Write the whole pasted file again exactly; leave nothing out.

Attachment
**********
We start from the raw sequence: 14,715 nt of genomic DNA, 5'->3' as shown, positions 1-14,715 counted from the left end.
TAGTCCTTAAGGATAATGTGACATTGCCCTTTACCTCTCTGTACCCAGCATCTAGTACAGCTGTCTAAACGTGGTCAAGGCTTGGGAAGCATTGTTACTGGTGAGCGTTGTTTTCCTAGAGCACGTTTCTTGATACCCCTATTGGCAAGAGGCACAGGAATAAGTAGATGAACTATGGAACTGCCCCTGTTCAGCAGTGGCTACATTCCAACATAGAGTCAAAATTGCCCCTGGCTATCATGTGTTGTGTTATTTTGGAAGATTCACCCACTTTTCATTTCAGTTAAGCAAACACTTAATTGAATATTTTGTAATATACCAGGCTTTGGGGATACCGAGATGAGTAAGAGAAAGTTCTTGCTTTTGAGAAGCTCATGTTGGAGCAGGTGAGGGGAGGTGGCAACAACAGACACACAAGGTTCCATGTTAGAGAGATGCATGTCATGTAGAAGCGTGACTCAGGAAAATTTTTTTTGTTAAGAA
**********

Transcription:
We start from the raw sequence: 14,715 nt of genomic DNA, 5'->3' as shown, positions 1-14,715 counted from the left end.
TAGTCCTTAAGGATAATGTGACATTGCCCTTTACCTCTCTGTACCCAGCATCTAGTACAGCTGTCTAAACGTGGTCAAGGCTTGGGAAGCATTGTTACTGGTGAGCGTTGTTTTCCTAGAGCACGTTTCTTGATACCCCTATTGGCAAGAGGCACAGGAATAAGTAGATGAACTATGGAACTGCCCCTGTTCAGCAGTGGCTACATTCCAACATAGAGTCAAAATTGCCCCTGGCTATCATGTGTTGTGTTATTTTGGAAGATTCACCCACTTTTCATTTCAGTTAAGCAAACACTTAATTGAATATTTTGTAATATACCAGGCTTTGGGGATACCGAGATGAGTAAGAGAAAGTTCTTGCTTTTGAGAAGCTCATGTTGGAGCAGGTGAGGGGAGGTGGCAACAACAGACACACAAGGTTCCATGTTAGAGAGATGCATGTCATGTAGAAGCGTGACTCAGGAAAATTTTTTTTGTTAAGAA